|Cotton Bowl||Dec. 31||Arlington, TX||3:30||ESPN||CFP Semi-final||CFP Semi-final||Alabama (#1)**||28||Cincinnati (#4)**||21|
|Orange Bowl||Dec. 31||Miami Gardens, FL||7:30||ESPN||CFP Semi-final||CFP Semi-final||Michigan (#2)**||31||Georgia (#3)**||28|
|Outback Bowl||Jan. 1||Tampa, FL||12:00||ESPN2||Big Ten||SEC #2/3/4/5/6/7||Pennslyvania State*||27||Arkansas*||24|
|Fiesta Bowl||Jan. 1||Glendale, AZ||1:00||ESPN||CFP (At-large)||CFP (At-large)||Notre Dame**||21||Oklahoma State**||17|
|Citrus Bowl||Jan. 1||Orlando, FL||1:00||ABC||Big Ten||SEC #1||Iowa**||17||Kentucky**||21|
|Rose Bowl||Jan. 1||Pasadena, CA||5:00||ESPN||CFP (Big Ten)||CFP (Pac-12)||Ohio State**||31||Utah**||17|
|Sugar Bowl||Jan. 1||New Orleans, LA||8:45||ESPN||CFP (Big 12)||CFP (SEC)||Baylor**||48||Mississippi**||49|
|Texas Bowl||Jan. 4||Houston, TX||9:00||ESPN||Big 12 #3||SEC #2/3/4/5/6/7||Kansas State**||31||Louisiana State*||13|
|CFP Championship Game||Jan. 10||Indianapolis, IN||8:00||ESPN||Cotton Bowl winner||Orange Bowl winner||Alabama||35||Georgia||24|
Teams 6-6 or better that need at-large bids:
Overall: 20-18 (52.6%)
Scores: 7-74 (9.5%)
?=at-large because some conference couldn't fill its bids
* = Accepted invitation
** = Predicted correctly
A team in bold indicates that I predicted the winner correctly
A team in italics means that team won the game, but was not who I picked
A bold score means that I actually managed to pick the score correctly
1: Team meets one of the exception criteria, see the blurb about bylaw 18.7.2 below.
Past years: 2020 | 2019 | 2018 | 2017 | 2016 | 2015 | 2014 | 2013 | 2012 | 2011 | 2010 | 2009 | 2008 | 2007 | 2006 | 2005 | 2004 | 2003 | 2002 | 2001 | 2000 | 1999 | Index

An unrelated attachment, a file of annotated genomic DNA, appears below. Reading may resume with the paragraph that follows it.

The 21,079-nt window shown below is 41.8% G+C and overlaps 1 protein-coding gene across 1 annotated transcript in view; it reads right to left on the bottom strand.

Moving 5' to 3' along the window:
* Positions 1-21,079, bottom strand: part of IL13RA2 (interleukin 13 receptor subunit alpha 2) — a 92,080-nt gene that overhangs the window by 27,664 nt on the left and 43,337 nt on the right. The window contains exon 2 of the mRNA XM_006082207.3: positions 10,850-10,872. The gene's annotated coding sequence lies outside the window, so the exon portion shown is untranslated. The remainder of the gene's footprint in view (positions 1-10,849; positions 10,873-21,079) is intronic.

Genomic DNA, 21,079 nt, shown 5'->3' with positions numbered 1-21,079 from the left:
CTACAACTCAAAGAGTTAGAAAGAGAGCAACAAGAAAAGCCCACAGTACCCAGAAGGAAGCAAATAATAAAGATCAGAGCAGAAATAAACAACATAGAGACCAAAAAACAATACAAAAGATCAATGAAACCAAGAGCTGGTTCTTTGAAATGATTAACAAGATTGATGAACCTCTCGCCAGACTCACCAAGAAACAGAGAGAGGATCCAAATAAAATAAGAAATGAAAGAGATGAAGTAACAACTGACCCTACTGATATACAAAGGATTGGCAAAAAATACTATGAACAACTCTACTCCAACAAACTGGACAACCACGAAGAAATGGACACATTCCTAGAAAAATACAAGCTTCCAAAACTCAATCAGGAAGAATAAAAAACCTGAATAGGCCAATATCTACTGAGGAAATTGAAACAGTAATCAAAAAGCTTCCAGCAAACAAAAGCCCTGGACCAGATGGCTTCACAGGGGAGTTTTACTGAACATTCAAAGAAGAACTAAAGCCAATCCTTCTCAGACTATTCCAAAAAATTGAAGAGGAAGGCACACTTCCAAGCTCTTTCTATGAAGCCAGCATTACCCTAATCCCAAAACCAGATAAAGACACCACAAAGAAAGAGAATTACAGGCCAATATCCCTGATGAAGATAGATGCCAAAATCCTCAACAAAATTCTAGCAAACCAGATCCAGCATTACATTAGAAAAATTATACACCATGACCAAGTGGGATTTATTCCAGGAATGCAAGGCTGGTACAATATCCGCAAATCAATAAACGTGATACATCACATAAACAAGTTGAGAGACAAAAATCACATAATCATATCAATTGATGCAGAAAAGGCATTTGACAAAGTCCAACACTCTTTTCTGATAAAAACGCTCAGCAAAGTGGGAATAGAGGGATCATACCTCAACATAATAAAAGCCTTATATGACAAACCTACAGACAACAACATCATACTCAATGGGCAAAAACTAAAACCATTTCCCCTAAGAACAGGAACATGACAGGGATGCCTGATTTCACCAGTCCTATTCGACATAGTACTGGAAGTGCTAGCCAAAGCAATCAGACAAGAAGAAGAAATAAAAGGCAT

|Conference||Teams||Eligible||Teams With Bids|
Above table reflects all teams that are currently bowl eligible as of when this page was last updated. 84 teams were needed to fill all available bids after the Frisco Football Classic was announced, allowing 6-7 Hawaii to become eligible. In addition, 5-7 Rutgers replaced Texas A&M in the Gator Bowl after bids were announced.
The introduction of the College Football Playoff in the 2014-2015 season changed a bunch of stuff. Below is a quick guide to the process and links to sources of information.
The College Football Playoff is a new system that includes a
rotating set of six bowl games (the Peach, Cotton, Rose, Fiesta, Sugar,
and Orange) plus a championship game. Each year, two of the games will host
semi-final games, which will be seeded according to a committee. The winners of
those games will meet in the championship game. The rotation of the games is as
such for the semi-finals:
2014, 2017, 2020, 2023: Rose and Sugar
2015, 2018, 2021, 2024: Orange and Cotton
2016, 2019, 2022, 2025: Fiesta and Peach
When those games aren't hosting national semi-finals, they will be the home for conference champions and other teams not selected for the semi-finals. The default matchups are:
Rose: Big Ten #1 vs. Pac-12 #1
Sugar: SEC #1 vs. Big 12 #1
Orange: Highest-ranked ACC vs. the highest-ranked available team from the SEC, Big Ten, or Notre Dame
Cotton, Fiesta, and Peach: At-large selections or the "top team" from the Group of Five (which consists of the non-autobid conferences (the American, C-USA, MAC, Mountain West, and Sun Belt). These bowls can also host the Big Ten or SEC champions if they are not in the playoff when the Rose or Sugar bowls are part of the playoff.
1. Notre Dame can only appear twice as an at-large
2. If the ACC faces a rematch in the Orange Bowl, then the Orange can select the highest ranked available opponent (according to the committee) and the spurned team is placed elsewhere in the framework.
3. If a conference's champion is selected for the play-off, then the next highest ranked team from that conference assumes the berth, except in the Big 12, where the conference runner-up gets it.
Future championship game sites:
2022: Los Angeles, CA
2023: Houston, TX
2024: Las Vegas, NV
"ACC #1" means "the first ACC team after the CFP selection process", not "the ACC champion".